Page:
MORE than £200,000 of debt has been written off by the council in the first six months of the new financial year, official papers show.

The local authority’s executive committee met on Tuesday (January 18) to discuss the lost arrears.

According to a Scottish Borders Council (SBC) report published ahead of the virtual gathering, the total value of write-offs between April 1 and September 30 last year was just over £212,000.

In the same period during the previous year, around £371,000 was written off.

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The papers state: “It is expected that the level of debts written off in 2021/22 in some areas will vary as they are still being affected by heightened risk factors, particularly COVID-19.

“Performance in this area continues to be closely monitored and management action, including the approved policy on debt recovery and supporting procedures, are in place to minimise risk.

“The council maintains an appropriate bad debt provision to help manage these risks.”

According to SBC, a debt will only be written off when legislation prevents its recovery; it is uneconomic to pursue; the debtor becomes insolvent; all options of recovery have been exhausted; and/or a professional assessment of the debt concludes that recovery is unlikely.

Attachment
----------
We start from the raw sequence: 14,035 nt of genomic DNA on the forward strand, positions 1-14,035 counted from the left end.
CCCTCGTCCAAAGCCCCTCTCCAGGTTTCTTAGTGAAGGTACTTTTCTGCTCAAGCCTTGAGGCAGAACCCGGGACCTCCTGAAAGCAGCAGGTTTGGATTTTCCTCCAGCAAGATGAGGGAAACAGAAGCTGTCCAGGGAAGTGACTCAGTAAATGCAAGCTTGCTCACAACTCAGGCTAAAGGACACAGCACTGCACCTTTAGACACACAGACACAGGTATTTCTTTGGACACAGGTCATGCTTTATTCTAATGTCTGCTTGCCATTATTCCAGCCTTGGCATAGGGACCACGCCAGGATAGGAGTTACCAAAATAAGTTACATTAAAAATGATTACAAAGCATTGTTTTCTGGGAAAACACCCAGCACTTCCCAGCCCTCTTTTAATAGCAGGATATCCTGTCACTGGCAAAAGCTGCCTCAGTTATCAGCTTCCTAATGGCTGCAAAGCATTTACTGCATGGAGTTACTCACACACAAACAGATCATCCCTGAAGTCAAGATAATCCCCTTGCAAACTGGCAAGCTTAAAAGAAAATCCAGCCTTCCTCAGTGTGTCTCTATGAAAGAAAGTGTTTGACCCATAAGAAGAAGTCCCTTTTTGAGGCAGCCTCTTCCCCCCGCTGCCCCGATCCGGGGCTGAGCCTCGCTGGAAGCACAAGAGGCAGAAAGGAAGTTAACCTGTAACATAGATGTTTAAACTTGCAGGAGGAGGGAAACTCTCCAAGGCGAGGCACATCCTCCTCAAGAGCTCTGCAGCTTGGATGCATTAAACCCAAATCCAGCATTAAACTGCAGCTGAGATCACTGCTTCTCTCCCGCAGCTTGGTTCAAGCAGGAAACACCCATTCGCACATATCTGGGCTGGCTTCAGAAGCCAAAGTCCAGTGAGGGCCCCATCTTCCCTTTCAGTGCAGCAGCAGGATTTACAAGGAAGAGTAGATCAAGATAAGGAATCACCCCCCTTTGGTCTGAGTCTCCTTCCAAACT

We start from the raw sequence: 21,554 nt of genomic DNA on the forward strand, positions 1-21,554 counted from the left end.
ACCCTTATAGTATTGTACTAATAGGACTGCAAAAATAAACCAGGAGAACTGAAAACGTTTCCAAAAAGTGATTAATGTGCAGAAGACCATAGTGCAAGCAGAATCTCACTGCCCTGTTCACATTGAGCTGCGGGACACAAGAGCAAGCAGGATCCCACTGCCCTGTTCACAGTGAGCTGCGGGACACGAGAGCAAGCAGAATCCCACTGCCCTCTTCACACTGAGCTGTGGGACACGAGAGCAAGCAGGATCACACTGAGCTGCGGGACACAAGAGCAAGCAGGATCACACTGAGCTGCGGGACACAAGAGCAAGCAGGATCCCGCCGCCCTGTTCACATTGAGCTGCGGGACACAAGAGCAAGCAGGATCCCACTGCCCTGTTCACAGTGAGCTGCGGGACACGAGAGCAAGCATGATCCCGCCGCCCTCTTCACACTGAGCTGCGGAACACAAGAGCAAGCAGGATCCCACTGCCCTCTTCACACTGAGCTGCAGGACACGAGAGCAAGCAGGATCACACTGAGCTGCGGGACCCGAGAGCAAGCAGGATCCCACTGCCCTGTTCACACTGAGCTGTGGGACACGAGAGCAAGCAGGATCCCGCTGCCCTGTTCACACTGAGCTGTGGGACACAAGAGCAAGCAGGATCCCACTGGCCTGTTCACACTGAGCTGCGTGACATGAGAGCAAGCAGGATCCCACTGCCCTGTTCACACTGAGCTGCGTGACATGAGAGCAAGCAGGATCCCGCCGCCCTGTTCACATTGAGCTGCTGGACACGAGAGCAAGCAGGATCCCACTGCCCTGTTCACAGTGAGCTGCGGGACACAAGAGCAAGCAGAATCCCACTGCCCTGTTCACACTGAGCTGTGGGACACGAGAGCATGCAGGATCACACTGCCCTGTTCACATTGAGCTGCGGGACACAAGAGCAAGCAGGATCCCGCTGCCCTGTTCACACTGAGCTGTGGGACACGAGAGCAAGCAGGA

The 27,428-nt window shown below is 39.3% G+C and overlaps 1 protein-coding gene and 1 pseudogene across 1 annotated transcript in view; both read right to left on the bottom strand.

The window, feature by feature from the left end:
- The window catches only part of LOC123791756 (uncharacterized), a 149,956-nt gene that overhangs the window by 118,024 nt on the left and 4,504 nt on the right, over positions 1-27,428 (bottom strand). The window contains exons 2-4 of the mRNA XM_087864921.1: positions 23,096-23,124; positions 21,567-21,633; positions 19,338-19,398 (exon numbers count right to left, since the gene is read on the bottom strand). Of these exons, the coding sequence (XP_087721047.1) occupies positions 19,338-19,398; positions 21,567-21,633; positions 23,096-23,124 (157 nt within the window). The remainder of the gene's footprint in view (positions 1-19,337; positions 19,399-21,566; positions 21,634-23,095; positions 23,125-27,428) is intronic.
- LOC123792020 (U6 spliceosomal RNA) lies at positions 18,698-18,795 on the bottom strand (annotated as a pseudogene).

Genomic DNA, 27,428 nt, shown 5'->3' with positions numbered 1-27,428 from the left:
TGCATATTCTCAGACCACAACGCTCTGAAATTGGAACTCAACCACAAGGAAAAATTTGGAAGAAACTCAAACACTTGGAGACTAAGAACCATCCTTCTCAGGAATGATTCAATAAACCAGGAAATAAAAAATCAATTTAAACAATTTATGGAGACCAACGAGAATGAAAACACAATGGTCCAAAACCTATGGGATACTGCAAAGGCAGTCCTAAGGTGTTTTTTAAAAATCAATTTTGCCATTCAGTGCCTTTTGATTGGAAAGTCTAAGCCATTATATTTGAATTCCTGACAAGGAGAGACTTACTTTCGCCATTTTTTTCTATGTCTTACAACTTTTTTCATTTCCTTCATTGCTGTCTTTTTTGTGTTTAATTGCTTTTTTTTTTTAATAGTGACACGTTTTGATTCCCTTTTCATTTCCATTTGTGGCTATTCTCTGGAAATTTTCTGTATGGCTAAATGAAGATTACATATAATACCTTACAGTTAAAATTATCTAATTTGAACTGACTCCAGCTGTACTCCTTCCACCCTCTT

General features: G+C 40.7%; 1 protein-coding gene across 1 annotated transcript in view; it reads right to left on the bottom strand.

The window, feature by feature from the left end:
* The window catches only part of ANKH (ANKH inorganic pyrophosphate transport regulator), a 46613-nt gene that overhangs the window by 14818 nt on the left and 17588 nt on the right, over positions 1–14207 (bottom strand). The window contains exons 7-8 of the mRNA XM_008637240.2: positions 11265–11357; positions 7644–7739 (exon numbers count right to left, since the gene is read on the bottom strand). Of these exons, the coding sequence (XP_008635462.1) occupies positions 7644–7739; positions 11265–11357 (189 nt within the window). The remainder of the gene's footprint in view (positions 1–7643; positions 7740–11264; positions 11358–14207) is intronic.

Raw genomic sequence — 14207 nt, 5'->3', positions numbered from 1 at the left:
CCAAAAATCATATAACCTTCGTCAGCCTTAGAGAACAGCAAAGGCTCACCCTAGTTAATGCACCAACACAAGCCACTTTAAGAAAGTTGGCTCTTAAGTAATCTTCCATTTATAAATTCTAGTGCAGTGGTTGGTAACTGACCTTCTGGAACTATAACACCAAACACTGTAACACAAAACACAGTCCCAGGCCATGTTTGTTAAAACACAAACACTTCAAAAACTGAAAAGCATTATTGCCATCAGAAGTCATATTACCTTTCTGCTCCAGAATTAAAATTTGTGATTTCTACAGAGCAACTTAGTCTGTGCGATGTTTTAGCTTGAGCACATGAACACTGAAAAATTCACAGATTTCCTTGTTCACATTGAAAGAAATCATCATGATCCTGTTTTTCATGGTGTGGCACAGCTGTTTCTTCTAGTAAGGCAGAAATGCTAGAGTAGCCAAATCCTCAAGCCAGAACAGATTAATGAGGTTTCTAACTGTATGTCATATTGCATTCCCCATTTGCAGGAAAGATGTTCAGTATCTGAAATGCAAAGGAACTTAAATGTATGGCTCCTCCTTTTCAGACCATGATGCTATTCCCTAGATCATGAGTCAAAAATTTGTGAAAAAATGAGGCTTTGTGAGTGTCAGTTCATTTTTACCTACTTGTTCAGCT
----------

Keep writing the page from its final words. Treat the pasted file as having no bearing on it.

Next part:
Council tax represents the largest proportion of uncollected arrears between April and September with around £137,000 written off.

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Around £142,000 was crossed out during the same period in 2020.

A significant difference between the six-month periods comes with write-offs for non-domestic rates, the papers show.

Zero were recorded in the first six months of this financial year, whereas more than £141,000 was written off during that time frame in 2020.

The report states: “Much of the resource which would normally deal with this work has been highly involved in business grants and other COVID-19 related work which remains ongoing.

“That together with temporary new reliefs introduced over the past year means we would not expect write-off levels to exceed those reached in 2020/21.”

Sundry debt figures – broken into the categories: deceased; gone away; bankruptcy; uneconomic to pursue; sheriff officer unable to collect; and time barred – show that around £58,000 was written off in the first six months of the financial year. That is up on the £32,000 seen in that period in 2020.